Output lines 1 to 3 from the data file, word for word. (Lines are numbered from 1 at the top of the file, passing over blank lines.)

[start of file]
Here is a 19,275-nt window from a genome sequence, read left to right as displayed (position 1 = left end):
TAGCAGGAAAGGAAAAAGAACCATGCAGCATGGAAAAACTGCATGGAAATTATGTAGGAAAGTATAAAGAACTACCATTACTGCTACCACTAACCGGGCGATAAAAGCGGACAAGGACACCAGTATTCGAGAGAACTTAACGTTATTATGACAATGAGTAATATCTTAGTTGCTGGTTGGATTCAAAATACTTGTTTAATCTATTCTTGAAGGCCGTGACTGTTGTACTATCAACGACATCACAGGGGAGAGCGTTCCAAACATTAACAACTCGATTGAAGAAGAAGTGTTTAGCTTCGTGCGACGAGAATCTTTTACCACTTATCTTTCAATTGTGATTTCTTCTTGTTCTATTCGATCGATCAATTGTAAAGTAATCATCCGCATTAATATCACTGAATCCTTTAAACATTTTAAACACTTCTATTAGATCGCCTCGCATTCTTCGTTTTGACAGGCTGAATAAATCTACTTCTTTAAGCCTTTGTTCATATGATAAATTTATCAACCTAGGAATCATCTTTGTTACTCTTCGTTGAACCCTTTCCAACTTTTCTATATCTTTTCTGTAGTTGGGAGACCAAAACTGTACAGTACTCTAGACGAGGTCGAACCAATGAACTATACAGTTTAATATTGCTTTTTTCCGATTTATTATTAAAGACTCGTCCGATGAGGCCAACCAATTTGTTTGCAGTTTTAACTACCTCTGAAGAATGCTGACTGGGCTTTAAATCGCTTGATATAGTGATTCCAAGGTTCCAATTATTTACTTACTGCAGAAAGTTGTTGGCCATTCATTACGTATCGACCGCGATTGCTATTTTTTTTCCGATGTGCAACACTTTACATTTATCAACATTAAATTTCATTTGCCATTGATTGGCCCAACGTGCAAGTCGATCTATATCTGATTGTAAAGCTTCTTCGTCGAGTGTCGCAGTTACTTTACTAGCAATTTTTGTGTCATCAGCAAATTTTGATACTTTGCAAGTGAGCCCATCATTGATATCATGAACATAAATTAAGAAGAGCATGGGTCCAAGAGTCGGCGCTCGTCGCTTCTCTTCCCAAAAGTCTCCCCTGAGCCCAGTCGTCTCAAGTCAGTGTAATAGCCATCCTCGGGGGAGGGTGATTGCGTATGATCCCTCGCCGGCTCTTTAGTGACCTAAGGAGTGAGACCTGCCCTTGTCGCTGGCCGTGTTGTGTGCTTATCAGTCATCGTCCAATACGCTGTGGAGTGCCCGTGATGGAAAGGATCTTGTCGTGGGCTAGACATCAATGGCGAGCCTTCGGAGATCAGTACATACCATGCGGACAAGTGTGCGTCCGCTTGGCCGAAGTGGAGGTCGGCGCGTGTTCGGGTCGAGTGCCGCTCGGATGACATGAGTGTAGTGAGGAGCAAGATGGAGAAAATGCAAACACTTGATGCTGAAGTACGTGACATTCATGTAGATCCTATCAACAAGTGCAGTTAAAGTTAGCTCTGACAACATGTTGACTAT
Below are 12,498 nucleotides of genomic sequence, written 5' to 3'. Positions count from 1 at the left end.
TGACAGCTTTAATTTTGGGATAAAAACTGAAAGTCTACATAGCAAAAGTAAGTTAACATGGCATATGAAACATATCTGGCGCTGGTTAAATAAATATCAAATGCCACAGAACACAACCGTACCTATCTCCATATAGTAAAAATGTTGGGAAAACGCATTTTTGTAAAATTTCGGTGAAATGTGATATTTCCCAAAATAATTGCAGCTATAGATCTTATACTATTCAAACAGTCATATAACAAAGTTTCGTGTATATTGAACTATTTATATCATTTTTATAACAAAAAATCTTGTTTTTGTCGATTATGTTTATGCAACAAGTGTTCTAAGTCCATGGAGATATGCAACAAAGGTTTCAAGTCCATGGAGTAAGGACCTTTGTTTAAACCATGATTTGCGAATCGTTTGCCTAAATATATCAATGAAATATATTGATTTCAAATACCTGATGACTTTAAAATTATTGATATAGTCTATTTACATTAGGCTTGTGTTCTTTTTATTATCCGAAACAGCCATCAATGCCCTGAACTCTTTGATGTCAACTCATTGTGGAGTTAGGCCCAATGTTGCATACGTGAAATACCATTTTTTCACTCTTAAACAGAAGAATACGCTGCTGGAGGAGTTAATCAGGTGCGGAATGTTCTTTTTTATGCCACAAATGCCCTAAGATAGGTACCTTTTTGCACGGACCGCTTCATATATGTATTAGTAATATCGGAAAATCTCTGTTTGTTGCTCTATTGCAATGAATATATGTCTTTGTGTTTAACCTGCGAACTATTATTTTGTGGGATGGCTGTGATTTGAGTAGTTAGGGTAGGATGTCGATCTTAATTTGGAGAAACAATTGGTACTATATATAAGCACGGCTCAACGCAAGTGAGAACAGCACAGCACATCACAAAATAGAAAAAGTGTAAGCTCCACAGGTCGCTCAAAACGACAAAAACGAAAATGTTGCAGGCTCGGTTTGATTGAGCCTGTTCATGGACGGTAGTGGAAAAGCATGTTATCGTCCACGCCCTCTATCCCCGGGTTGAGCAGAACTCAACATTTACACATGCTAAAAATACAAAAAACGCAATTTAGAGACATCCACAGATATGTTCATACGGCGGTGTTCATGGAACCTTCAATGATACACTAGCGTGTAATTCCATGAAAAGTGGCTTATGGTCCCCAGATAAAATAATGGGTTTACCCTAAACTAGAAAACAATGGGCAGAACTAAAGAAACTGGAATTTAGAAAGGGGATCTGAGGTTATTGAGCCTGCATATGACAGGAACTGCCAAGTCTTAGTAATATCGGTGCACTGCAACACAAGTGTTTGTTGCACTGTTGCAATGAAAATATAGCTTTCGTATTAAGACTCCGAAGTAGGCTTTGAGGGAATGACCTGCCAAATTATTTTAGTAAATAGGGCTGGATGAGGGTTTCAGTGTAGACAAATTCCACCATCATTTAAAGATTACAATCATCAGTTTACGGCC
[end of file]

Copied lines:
Here is a 19,275-nt window from a genome sequence, read left to right as displayed (position 1 = left end):
TAGCAGGAAAGGAAAAAGAACCATGCAGCATGGAAAAACTGCATGGAAATTATGTAGGAAAGTATAAAGAACTACCATTACTGCTACCACTAACCGGGCGATAAAAGCGGACAAGGACACCAGTATTCGAGAGAACTTAACGTTATTATGACAATGAGTAATATCTTAGTTGCTGGTTGGATTCAAAATACTTGTTTAATCTATTCTTGAAGGCCGTGACTGTTGTACTATCAACGACATCACAGGGGAGAGCGTTCCAAACATTAACAACTCGATTGAAGAAGAAGTGTTTAGCTTCGTGCGACGAGAATCTTTTACCACTTATCTTTCAATTGTGATTTCTTCTTGTTCTATTCGATCGATCAATTGTAAAGTAATCATCCGCATTAATATCACTGAATCCTTTAAACATTTTAAACACTTCTATTAGATCGCCTCGCATTCTTCGTTTTGACAGGCTGAATAAATCTACTTCTTTAAGCCTTTGTTCATATGATAAATTTATCAACCTAGGAATCATCTTTGTTACTCTTCGTTGAACCCTTTCCAACTTTTCTATATCTTTTCTGTAGTTGGGAGACCAAAACTGTACAGTACTCTAGACGAGGTCGAACCAATGAACTATACAGTTTAATATTGCTTTTTTCCGATTTATTATTAAAGACTCGTCCGATGAGGCCAACCAATTTGTTTGCAGTTTTAACTACCTCTGAAGAATGCTGACTGGGCTTTAAATCGCTTGATATAGTGATTCCAAGGTTCCAATTATTTACTTACTGCAGAAAGTTGTTGGCCATTCATTACGTATCGACCGCGATTGCTATTTTTTTTCCGATGTGCAACACTTTACATTTATCAACATTAAATTTCATTTGCCATTGATTGGCCCAACGTGCAAGTCGATCTATATCTGATTGTAAAGCTTCTTCGTCGAGTGTCGCAGTTACTTTACTAGCAATTTTTGTGTCATCAGCAAATTTTGATACTTTGCAAGTGAGCCCATCATTGATATCATGAACATAAATTAAGAAGAGCATGGGTCCAAGAGTCGGCGCTCGTCGCTTCTCTTCCCAAAAGTCTCCCCTGAGCCCAGTCGTCTCAAGTCAGTGTAATAGCCATCCTCGGGGGAGGGTGATTGCGTATGATCCCTCGCCGGCTCTTTAGTGACCTAAGGAGTGAGACCTGCCCTTGTCGCTGGCCGTGTTGTGTGCTTATCAGTCATCGTCCAATACGCTGTGGAGTGCCCGTGATGGAAAGGATCTTGTCGTGGGCTAGACATCAATGGCGAGCCTTCGGAGATCAGTACATACCATGCGGACAAGTGTGCGTCCGCTTGGCCGAAGTGGAGGTCGGCGCGTGTTCGGGTCGAGTGCCGCTCGGATGACATGAGTGTAGTGAGGAGCAAGATGGAGAAAATGCAAACACTTGATGCTGAAGTACGTGACATTCATGTAGATCCTATCAACAAGTGCAGTTAAAGTTAGCTCTGACAACATGTTGACTAT
Below are 12,498 nucleotides of genomic sequence, written 5' to 3'. Positions count from 1 at the left end.